How NBC Revoked Pierce Brosnan's License to Kill

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Pierce Brosnan had never been happier to be out of work. It was spring 1986, and he had received word his NBC sleuth series Remington Steele would not be renewed for a fifth season. After the first two years, he explained to an interviewer, he had pretty much had enough. Four was plenty. And now there was more reason to celebrate its demise: Following a successful screen test, he was the first choice to be Roger Moore’s successor as James Bond.

“Under the circumstances,” he said, “if it had gone a fifth [season], I would have been p*ssed off.”

On being offered Bond, a character who had made a huge impression on Brosnan since seeing Sean Connery in the role at age 11, he was equally candid. “If I don’t do Bond and some other guy gets it … I’m going to be really p*ssed off.”

Brosnan’s show was axed in May 1986; shortly thereafter, he was offered the Bond role. The victory lap lasted roughly two months, at which point NBC made the inexplicable decision that Remington Steele wasn’t canceled after all.


The search for a new Bond seemed to take a page out of David O. Selznick’s famous campaign to find his Scarlett O’Hara for 1939’s Gone with the Wind. Speculation, information leaks, and other gossip amounted to piles of free publicity. When Roger Moore decided to end his association with the role after 1985’s A View to a Kill, the entertainment press had a field day trying to guess his replacement.

Mel Gibson was one name discussed; so was Sam Neill. But longtime Bond producer Albert “Cubby” Broccoli had his sights on Brosnan, who he had first met during filming of 1981’s For Your Eyes Only. Brosnan’s new wife, Cassandra Harris, was playing a Bond girl in the film. They had dinner at Broccoli’s house; Brosnan would also show up on set, where it would be easy for someone to mistake his GQ appearance for Ian Fleming’s spy.

“I’m Bond, James Bond,” Brosnan would joke while giving Harris a ride back from shooting.

Broccoli, however, took it more seriously. After confirming NBC was canceling the four-year-old Remington Steele owing to stiffer competition on Saturday nights from ABC's Spenser: For Hire, Broccoli began discussing a three-picture deal with the actor that would begin with 1987’s The Living Daylights.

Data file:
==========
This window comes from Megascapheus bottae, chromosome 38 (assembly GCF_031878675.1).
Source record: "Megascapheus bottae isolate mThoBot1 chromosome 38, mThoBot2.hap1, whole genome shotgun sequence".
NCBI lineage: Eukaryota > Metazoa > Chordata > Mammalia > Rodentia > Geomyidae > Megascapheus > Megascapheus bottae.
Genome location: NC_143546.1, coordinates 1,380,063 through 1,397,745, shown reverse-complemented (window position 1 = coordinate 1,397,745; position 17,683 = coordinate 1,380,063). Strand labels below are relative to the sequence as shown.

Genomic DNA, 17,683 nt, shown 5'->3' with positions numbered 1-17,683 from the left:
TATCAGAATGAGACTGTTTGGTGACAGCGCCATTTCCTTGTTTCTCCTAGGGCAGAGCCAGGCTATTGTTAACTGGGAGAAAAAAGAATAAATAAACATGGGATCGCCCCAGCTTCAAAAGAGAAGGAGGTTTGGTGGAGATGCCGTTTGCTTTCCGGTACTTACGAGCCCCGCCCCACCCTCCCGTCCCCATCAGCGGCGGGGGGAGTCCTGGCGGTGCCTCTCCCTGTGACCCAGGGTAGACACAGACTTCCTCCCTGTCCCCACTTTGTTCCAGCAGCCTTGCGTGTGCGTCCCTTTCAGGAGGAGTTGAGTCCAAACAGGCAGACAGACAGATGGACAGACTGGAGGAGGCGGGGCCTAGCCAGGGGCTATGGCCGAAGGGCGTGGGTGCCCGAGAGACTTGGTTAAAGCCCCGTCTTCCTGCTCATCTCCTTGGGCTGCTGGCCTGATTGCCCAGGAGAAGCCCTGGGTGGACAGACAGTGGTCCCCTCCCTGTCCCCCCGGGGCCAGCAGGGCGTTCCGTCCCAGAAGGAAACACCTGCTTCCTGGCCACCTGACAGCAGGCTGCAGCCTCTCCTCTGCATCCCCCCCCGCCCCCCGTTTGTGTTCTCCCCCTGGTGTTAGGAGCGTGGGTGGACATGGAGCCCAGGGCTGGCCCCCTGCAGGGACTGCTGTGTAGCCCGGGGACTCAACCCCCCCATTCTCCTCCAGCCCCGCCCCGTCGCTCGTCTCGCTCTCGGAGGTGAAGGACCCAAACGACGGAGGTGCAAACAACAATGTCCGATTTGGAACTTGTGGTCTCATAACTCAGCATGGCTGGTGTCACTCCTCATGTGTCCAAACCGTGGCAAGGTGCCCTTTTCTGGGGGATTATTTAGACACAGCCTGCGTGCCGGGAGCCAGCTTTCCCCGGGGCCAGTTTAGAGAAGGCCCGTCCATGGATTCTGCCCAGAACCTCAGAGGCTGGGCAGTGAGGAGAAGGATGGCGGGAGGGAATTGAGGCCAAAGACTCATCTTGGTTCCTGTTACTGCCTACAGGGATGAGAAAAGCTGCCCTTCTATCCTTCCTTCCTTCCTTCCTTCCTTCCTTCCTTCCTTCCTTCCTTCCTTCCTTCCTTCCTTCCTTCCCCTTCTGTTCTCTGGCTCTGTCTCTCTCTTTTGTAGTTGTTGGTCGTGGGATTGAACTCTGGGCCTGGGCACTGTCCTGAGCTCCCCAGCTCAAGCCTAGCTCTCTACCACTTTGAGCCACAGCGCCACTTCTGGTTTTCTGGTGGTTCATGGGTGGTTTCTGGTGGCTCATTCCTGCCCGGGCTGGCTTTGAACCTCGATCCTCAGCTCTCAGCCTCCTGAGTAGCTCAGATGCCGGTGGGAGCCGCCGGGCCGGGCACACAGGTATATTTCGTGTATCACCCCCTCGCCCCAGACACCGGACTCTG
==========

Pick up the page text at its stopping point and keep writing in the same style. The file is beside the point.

There was just one asterisk: NBC had 60 days to essentially reverse course and act upon their right to retain the cast for another season. While contractually permissible, it was considered unlikely. As late as July 13, 1986, NBC president Brandon Tartikoff was telling press the show had already reached its creative peak.

Ratings, however, were another story. The series got a boost in summer reruns as a result of the media attention over Brosnan’s casting. Instead of being a lightweight detective show, Steele became a place to check out the new James Bond.

Sensing they could capitalize on the attention, Tartikoff decided to order six more episodes as a mid-season replacement for the 1986-1987 season. The network wasn’t oblivious to the problems this created for Brosnan, who had a verbal agreement to do Bond: They offered to have the show relocate to Europe so he could work on both. Broccoli, however, was not agreeable to the idea. In his eyes, the Bond brand couldn’t afford to be diluted by an actor appearing on a weekly television series. Broccoli resented that NBC was capitalizing on the success of his hard work.


With just days left before the network option expired that July, Brosnan got the call: Remington Steele was back on. Though he’d shot promotional material for Bond already—including the classic gun-in-air pose—he hadn’t signed the three-picture deal. Broccoli was free to part ways with him, and that's exactly what he did.

In the 2012 documentary Everything or Nothing, Brosnan explained how the whole experience left him rattled. NBC ran just six episodes of Remington Steele before canceling it for good, making their intrusion even more senseless. Driving down the Pacific Coast Highway one day in 1987, Brosnan saw billboards of new Bond Timothy Dalton staring back at him. The other guy had gotten it.

Dalton’s brooding Bond was a departure from Connery and Moore. After two films and a six-year hiatus owing to MGM’s legal troubles, he and producers parted amicably and the role was recast for 1995’s GoldenEye.

This time, Brosnan was available. Speaking to press to promote the film, the actor said that the part had “felt wrong to me then—now it feels right.”